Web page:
Back in December, I got an early look at the game with Simon Gerdesmann, the managing director for phantom 8 Studio and executive producer for the Past Cure. The studio started with three people and eventually worked with around eight for most of the project. The idea was to make a budget version of a triple-A stealth-action game.

Unfortunately, the end result feels more like a first rough draft than a complete and polished game. There are hints of quality mired in an otherwise uneven experience and muddled narrative, but too much of the game feels like padding.

You could probably pick any random level, cut out half of it, and have a much tighter, more focused experience. However, doing so would cut the length of the roughly four to five hour game significantly.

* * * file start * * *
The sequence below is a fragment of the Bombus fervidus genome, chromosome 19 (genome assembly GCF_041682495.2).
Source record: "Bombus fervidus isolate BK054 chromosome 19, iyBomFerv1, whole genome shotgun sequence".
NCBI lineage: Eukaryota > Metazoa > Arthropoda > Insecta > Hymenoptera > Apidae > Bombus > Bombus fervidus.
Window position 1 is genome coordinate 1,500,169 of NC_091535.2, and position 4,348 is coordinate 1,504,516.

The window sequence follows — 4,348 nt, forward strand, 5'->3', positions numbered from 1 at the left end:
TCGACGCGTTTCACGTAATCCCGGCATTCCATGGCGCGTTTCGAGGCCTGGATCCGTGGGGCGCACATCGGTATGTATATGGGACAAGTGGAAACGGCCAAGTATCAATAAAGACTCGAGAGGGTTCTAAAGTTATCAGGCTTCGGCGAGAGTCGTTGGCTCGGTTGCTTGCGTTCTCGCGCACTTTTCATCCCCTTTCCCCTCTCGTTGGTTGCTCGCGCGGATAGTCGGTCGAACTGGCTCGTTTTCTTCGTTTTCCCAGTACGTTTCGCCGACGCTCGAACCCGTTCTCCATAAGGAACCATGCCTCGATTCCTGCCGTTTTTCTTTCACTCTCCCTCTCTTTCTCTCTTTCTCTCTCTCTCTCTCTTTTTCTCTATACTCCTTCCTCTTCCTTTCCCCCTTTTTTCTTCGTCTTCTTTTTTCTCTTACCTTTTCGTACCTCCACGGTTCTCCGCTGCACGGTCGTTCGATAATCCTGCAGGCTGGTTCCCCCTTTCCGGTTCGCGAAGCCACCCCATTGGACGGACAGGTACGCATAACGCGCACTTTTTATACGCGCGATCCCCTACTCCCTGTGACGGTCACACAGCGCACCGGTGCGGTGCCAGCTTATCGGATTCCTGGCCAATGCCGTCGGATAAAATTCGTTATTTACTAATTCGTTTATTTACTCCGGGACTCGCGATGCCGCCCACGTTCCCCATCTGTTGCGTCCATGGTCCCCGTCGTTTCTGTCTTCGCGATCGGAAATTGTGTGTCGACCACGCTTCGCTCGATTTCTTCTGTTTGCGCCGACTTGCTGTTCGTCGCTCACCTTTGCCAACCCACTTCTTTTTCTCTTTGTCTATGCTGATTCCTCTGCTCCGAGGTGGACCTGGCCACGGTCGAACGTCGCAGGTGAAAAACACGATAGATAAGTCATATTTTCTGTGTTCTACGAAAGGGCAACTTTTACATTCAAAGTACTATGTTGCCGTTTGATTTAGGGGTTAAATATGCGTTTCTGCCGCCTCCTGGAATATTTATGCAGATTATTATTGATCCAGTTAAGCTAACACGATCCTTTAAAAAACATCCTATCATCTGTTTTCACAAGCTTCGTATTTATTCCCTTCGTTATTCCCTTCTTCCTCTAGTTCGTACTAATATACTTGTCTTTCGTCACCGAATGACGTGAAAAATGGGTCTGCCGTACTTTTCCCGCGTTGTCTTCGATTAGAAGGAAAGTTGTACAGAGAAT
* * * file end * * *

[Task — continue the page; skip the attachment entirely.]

This issue is apparent from the moment you start the game as the initial tutorial in the nightmare world drags on and on for much longer than it should. Unfortunately, each time and new mechanic is introduced, it feels like you’re being put through an overly long tutorial experience again and again.

This is also a world that, as beautiful as it sometimes is, feels devoid of life. Based on the ending of the game, I get that there may be a good reason for that, but the story itself seems convoluted and gets lost along the way with the long, repetitive levels you’ll endure between the short narrative breaks.

The payoff at the end feels rushed and unsatisfying. About halfway through the game it starts to become clear where it’s likely all headed and when you get there you’re given a vague cutscene with no real explanation or conclusion to the narrative and the clues found throughout the experience.